Subsurface models are essential to build knowledge and support decisions about natural resource and hazard management, but they can be affected by large uncertainties due to the lack and incompleteness of subsurface data. We perform Research for Integrative Numerical Geology to better account for geological concepts in interpretation of geoscientific data and to sample and reduce the associated uncertainties. Our ultimate objective is to effectively describe geological objects with evolving and adaptative numerical models, integrating geometry and physics at various space and time scales, with real-time updates. This translates into novel technologies to efficiently represent, build, update and ask questions to deterministic and stochastic subsurface models.

Our research primarily focuses on the geometry, topology and properties of geological objects. It is declined into four main research areas:

  • Stochastic structural and stratigraphic modeling: The goal is to capture the main uncertainties in the interpretation of tectonic and stratigraphic structures by combining data and ancillary conceptual and regional knowledge. We see this research as an essential component of geomodels because fractures, faults and folds exert a tremendous control on subsurface heterogeneities.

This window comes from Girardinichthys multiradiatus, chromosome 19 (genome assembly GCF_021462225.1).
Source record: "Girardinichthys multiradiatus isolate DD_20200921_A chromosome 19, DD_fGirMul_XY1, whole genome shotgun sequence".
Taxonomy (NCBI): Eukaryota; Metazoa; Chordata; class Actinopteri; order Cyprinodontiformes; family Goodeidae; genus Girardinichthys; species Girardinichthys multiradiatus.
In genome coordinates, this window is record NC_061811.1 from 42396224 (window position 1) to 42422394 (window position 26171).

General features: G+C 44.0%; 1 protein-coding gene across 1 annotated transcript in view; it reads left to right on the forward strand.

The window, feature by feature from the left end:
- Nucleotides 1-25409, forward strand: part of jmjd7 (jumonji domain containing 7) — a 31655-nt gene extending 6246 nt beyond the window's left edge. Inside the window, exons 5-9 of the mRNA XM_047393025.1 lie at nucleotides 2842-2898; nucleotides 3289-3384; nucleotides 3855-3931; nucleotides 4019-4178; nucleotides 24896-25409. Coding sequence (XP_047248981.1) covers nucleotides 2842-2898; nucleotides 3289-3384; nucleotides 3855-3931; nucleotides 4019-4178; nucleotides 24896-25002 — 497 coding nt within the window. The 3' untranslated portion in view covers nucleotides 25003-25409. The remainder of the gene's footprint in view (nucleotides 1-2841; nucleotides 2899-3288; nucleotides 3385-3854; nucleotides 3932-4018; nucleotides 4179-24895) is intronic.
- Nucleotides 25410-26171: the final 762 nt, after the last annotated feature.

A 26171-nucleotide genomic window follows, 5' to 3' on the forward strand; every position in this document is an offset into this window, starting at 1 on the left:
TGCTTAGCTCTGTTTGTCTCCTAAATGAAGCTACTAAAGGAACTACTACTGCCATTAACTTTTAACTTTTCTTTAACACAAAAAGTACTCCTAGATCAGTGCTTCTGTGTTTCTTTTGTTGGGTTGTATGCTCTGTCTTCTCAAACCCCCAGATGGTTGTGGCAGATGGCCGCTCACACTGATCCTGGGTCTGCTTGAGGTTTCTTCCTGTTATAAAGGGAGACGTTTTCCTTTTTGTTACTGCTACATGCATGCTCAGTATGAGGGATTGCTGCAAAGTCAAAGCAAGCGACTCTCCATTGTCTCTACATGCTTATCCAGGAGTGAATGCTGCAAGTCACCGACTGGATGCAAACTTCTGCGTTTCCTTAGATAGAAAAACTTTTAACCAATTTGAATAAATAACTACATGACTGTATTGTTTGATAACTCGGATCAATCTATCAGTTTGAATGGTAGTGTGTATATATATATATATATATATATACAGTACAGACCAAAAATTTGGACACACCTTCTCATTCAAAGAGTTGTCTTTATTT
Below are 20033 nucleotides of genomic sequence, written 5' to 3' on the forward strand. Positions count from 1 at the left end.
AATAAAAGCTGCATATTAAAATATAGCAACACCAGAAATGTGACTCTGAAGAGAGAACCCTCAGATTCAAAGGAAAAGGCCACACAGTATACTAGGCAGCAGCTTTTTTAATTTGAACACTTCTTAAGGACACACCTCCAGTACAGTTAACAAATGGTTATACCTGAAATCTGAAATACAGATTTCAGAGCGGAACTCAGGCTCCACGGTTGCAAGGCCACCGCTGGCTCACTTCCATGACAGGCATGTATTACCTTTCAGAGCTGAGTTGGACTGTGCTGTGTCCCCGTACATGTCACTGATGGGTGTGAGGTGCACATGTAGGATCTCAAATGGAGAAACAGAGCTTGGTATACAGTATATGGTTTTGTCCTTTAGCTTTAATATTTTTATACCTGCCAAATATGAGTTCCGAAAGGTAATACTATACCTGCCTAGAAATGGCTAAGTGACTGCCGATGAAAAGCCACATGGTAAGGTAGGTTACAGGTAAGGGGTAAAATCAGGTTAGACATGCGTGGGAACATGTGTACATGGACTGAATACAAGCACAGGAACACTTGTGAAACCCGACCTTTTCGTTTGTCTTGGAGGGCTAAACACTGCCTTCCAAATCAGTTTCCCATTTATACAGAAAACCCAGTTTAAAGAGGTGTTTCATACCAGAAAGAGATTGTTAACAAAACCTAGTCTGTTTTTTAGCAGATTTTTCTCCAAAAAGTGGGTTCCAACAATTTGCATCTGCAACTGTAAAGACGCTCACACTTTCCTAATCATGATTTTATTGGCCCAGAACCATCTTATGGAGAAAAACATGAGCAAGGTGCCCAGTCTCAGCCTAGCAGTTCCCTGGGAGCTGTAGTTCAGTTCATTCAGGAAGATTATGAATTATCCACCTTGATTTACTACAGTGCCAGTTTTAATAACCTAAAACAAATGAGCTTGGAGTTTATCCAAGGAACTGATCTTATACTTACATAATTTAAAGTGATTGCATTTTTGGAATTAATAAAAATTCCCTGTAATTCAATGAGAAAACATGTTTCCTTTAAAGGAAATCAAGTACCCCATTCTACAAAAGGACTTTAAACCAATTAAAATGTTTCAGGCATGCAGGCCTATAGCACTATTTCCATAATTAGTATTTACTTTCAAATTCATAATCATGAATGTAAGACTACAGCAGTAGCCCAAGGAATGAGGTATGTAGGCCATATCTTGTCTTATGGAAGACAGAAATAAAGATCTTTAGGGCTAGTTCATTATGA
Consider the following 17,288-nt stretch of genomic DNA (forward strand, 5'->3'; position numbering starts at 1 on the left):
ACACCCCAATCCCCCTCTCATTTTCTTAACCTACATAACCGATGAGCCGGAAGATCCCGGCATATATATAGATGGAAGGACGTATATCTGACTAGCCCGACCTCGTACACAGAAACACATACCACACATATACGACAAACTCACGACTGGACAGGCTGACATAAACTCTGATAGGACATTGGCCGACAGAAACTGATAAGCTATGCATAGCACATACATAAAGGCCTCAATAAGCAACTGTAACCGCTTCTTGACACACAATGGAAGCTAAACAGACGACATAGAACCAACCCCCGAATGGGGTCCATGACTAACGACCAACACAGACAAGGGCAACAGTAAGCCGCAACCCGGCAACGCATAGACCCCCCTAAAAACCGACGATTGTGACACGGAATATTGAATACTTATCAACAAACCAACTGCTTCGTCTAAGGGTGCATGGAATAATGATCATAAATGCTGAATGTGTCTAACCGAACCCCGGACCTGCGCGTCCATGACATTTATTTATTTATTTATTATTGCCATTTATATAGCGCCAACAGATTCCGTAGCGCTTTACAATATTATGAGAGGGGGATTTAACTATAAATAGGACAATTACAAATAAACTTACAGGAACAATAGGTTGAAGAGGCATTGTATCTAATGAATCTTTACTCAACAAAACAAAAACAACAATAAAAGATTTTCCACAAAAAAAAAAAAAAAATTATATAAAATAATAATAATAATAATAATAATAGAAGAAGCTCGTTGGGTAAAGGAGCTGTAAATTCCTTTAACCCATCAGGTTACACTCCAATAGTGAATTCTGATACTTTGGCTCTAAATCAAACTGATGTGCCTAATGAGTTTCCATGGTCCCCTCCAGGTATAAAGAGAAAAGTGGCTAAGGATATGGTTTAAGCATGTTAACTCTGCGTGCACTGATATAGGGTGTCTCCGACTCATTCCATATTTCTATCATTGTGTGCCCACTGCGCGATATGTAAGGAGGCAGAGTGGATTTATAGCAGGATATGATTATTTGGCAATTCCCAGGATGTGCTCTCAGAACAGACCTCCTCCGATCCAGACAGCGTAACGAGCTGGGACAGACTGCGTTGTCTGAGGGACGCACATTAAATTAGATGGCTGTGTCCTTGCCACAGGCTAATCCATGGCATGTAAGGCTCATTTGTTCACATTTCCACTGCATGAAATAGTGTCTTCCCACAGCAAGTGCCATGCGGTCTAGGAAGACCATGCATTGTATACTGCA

• Stochastic sedimentary and diagenetic objects description: The goal is to describe or simulate geological objects created by depositional and diagenetic processes consistently with observations and genetic or pseudo-genetic concepts. Such realistic descriptions are important to capture the spatial structures of hydrodynamic and mechanical heterogeneities.
  • Adaptive gridding and scale management: The goal is to establish simple links between geological models and the physical processes involved in several indirect subsurface measurements (e.g., reservoir production, deformations, waveforms, gravity anomalies, etc). Controlling the level of detail and consistently simplifying the geomodel is essential to ensure efficient and accurate physical computations such as flow simulation.
  • Physical processes: We investigate the relations between geological structures and the physical processes in the subsurface (mechanical evolution, wave propagation, flow). This research concerns the past and current geometry and physical state of the subsurface, and has implications for optimizing natural resource management and reducting geological uncertainties by solving inverse problems.